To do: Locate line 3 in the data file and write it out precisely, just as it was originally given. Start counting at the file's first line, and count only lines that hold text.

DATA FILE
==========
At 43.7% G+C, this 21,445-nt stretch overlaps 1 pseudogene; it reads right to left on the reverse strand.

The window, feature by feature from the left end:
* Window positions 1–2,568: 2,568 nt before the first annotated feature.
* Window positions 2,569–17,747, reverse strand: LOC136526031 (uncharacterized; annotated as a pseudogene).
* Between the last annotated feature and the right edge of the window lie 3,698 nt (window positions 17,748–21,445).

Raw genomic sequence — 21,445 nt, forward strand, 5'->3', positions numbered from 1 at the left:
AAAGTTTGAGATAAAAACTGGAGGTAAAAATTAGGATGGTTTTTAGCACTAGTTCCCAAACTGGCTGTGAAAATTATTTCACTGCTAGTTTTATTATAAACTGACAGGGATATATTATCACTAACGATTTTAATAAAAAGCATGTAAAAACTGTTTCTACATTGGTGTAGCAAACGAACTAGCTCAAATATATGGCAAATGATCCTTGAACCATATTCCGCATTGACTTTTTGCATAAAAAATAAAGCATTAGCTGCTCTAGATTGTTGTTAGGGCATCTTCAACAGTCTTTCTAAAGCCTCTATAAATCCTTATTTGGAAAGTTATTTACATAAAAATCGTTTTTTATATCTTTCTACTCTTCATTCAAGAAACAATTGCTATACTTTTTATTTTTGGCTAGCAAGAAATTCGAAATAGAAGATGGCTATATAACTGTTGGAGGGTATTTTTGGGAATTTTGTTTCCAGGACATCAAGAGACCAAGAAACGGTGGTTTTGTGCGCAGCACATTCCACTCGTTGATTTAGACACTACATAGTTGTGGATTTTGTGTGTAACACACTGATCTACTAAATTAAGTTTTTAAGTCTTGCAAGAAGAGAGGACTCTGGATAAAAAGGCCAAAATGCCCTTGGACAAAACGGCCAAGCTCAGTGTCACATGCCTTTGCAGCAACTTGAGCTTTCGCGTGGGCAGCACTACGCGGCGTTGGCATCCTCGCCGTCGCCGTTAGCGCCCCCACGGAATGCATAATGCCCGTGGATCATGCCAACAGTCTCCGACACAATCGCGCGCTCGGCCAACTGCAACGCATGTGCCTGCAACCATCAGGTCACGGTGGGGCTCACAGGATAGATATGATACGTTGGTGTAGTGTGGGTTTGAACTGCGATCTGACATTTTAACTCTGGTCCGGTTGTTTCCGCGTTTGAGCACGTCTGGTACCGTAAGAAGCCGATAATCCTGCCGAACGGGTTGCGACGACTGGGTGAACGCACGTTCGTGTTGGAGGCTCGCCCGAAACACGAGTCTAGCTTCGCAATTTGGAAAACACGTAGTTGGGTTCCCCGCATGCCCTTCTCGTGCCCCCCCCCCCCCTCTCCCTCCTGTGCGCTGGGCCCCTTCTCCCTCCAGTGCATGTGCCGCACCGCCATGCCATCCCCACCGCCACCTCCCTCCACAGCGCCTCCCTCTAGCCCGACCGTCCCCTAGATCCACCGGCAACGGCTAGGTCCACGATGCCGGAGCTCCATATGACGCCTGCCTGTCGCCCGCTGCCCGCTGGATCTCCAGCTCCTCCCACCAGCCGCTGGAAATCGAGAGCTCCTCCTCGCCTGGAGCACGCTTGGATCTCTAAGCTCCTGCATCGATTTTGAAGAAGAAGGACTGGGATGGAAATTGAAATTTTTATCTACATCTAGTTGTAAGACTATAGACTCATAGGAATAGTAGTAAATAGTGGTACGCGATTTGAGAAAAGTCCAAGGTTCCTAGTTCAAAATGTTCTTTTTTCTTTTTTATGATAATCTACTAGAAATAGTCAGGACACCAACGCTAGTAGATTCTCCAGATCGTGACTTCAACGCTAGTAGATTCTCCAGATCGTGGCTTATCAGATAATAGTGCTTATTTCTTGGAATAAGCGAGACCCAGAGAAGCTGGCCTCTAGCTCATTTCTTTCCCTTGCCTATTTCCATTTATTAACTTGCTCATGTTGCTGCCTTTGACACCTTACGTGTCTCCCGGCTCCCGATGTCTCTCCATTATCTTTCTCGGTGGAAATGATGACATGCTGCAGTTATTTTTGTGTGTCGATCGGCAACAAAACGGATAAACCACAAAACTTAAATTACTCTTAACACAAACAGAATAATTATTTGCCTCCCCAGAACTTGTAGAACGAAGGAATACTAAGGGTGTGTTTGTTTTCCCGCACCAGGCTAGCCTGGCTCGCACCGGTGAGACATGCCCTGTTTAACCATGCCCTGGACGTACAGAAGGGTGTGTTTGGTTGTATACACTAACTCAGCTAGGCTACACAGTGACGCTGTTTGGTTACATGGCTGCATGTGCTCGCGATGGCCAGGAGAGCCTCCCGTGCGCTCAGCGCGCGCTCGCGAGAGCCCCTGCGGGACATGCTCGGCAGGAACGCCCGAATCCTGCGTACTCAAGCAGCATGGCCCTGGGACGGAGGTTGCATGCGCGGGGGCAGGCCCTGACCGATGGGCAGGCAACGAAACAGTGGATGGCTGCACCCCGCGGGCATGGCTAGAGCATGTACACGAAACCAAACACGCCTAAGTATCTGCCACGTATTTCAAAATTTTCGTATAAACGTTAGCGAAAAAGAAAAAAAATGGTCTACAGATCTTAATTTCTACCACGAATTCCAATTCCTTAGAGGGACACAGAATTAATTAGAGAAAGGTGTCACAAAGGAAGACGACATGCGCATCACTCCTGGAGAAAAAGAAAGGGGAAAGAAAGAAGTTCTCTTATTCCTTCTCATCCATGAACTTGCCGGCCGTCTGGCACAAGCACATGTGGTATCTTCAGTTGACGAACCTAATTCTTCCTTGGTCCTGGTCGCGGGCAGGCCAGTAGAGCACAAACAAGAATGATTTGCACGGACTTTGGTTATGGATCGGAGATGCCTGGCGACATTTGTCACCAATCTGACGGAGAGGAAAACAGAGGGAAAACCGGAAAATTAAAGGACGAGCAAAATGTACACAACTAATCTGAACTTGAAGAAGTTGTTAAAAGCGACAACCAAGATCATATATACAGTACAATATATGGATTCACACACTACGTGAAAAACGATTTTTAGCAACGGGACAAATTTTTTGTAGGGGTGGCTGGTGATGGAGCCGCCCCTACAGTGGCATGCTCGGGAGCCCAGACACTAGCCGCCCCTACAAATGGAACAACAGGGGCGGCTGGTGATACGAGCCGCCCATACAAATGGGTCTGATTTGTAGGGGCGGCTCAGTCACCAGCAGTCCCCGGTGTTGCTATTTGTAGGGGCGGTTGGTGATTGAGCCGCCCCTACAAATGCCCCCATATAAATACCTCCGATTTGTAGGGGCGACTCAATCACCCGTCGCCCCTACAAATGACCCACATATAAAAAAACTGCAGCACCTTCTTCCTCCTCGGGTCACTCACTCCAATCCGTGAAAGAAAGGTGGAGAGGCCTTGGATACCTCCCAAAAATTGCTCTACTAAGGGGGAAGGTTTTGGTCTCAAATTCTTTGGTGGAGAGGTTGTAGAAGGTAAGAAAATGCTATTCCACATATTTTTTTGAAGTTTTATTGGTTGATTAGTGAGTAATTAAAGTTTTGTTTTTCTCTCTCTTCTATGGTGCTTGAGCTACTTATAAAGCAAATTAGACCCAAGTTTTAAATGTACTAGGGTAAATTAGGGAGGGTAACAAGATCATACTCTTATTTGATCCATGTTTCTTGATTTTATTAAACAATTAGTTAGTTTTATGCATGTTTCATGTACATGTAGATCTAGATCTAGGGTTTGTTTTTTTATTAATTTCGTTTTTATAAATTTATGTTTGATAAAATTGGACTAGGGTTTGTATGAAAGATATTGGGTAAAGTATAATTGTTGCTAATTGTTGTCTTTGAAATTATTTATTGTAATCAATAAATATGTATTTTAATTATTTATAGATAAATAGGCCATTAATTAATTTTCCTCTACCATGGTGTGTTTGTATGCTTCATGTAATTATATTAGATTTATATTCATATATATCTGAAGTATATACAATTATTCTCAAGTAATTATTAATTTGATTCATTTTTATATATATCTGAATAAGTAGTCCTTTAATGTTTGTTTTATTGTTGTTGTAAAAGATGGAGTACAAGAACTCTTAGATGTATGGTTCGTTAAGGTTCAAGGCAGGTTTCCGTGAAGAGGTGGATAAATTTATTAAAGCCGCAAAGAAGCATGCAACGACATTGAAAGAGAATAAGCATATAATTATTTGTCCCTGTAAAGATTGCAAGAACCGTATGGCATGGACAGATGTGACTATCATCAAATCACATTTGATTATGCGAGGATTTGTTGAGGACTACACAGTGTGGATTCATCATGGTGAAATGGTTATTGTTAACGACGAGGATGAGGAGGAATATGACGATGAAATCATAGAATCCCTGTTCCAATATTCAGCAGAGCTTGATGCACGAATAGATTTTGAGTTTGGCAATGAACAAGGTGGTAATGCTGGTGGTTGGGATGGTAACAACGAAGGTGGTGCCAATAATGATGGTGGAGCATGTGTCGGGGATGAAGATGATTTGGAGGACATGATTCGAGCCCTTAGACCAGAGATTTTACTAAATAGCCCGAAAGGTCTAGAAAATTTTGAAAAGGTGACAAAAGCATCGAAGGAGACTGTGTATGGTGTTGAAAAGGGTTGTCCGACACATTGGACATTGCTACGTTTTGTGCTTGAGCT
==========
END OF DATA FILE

* Window positions 1–2,568: 2,568 nt before the first annotated feature.